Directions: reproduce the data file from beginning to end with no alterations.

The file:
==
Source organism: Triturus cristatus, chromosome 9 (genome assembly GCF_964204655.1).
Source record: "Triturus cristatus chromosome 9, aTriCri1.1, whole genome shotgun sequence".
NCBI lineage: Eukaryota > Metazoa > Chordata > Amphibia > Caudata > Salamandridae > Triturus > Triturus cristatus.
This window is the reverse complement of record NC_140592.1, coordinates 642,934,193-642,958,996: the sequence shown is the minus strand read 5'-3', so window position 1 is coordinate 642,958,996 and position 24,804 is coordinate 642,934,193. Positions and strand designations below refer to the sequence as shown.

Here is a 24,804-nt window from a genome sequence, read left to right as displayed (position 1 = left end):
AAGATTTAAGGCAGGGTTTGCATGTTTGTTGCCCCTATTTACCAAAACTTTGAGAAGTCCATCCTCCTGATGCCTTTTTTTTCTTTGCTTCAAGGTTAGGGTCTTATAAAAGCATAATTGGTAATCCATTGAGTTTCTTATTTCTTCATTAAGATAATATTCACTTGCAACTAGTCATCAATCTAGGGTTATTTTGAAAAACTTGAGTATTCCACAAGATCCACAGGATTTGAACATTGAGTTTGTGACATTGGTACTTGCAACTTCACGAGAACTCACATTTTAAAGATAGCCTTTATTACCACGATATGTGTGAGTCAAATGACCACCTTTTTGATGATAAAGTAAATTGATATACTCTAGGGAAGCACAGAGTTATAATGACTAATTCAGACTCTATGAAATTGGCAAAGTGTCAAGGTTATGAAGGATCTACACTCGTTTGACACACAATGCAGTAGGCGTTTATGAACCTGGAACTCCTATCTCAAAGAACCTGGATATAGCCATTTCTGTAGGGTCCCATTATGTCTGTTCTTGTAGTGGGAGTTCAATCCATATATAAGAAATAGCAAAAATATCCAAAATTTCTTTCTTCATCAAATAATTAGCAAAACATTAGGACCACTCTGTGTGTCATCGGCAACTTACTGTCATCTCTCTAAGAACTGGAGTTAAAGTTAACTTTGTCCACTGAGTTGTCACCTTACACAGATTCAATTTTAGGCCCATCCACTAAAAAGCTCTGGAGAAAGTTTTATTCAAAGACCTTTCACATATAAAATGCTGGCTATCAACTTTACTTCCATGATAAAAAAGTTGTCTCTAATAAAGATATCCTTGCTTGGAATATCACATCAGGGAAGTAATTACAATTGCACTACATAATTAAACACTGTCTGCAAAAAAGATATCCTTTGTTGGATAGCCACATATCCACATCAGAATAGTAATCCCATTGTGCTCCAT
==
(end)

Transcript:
Source organism: Triturus cristatus, chromosome 9 (genome assembly GCF_964204655.1).
Source record: "Triturus cristatus chromosome 9, aTriCri1.1, whole genome shotgun sequence".
NCBI lineage: Eukaryota > Metazoa > Chordata > Amphibia > Caudata > Salamandridae > Triturus > Triturus cristatus.
This window is the reverse complement of record NC_140592.1, coordinates 642,934,193-642,958,996: the sequence shown is the minus strand read 5'-3', so window position 1 is coordinate 642,958,996 and position 24,804 is coordinate 642,934,193. Positions and strand designations below refer to the sequence as shown.

Here is a 24,804-nt window from a genome sequence, read left to right as displayed (position 1 = left end):
AAGATTTAAGGCAGGGTTTGCATGTTTGTTGCCCCTATTTACCAAAACTTTGAGAAGTCCATCCTCCTGATGCCTTTTTTTTCTTTGCTTCAAGGTTAGGGTCTTATAAAAGCATAATTGGTAATCCATTGAGTTTCTTATTTCTTCATTAAGATAATATTCACTTGCAACTAGTCATCAATCTAGGGTTATTTTGAAAAACTTGAGTATTCCACAAGATCCACAGGATTTGAACATTGAGTTTGTGACATTGGTACTTGCAACTTCACGAGAACTCACATTTTAAAGATAGCCTTTATTACCACGATATGTGTGAGTCAAATGACCACCTTTTTGATGATAAAGTAAATTGATATACTCTAGGGAAGCACAGAGTTATAATGACTAATTCAGACTCTATGAAATTGGCAAAGTGTCAAGGTTATGAAGGATCTACACTCGTTTGACACACAATGCAGTAGGCGTTTATGAACCTGGAACTCCTATCTCAAAGAACCTGGATATAGCCATTTCTGTAGGGTCCCATTATGTCTGTTCTTGTAGTGGGAGTTCAATCCATATATAAGAAATAGCAAAAATATCCAAAATTTCTTTCTTCATCAAATAATTAGCAAAACATTAGGACCACTCTGTGTGTCATCGGCAACTTACTGTCATCTCTCTAAGAACTGGAGTTAAAGTTAACTTTGTCCACTGAGTTGTCACCTTACACAGATTCAATTTTAGGCCCATCCACTAAAAAGCTCTGGAGAAAGTTTTATTCAAAGACCTTTCACATATAAAATGCTGGCTATCAACTTTACTTCCATGATAAAAAAGTTGTCTCTAATAAAGATATCCTTGCTTGGAATATCACATCAGGGAAGTAATTACAATTGCACTACATAATTAAACACTGTCTGCAAAAAAGATATCCTTTGTTGGATAGCCACATATCCACATCAGAATAGTAATCCCATTGTGCTCCAT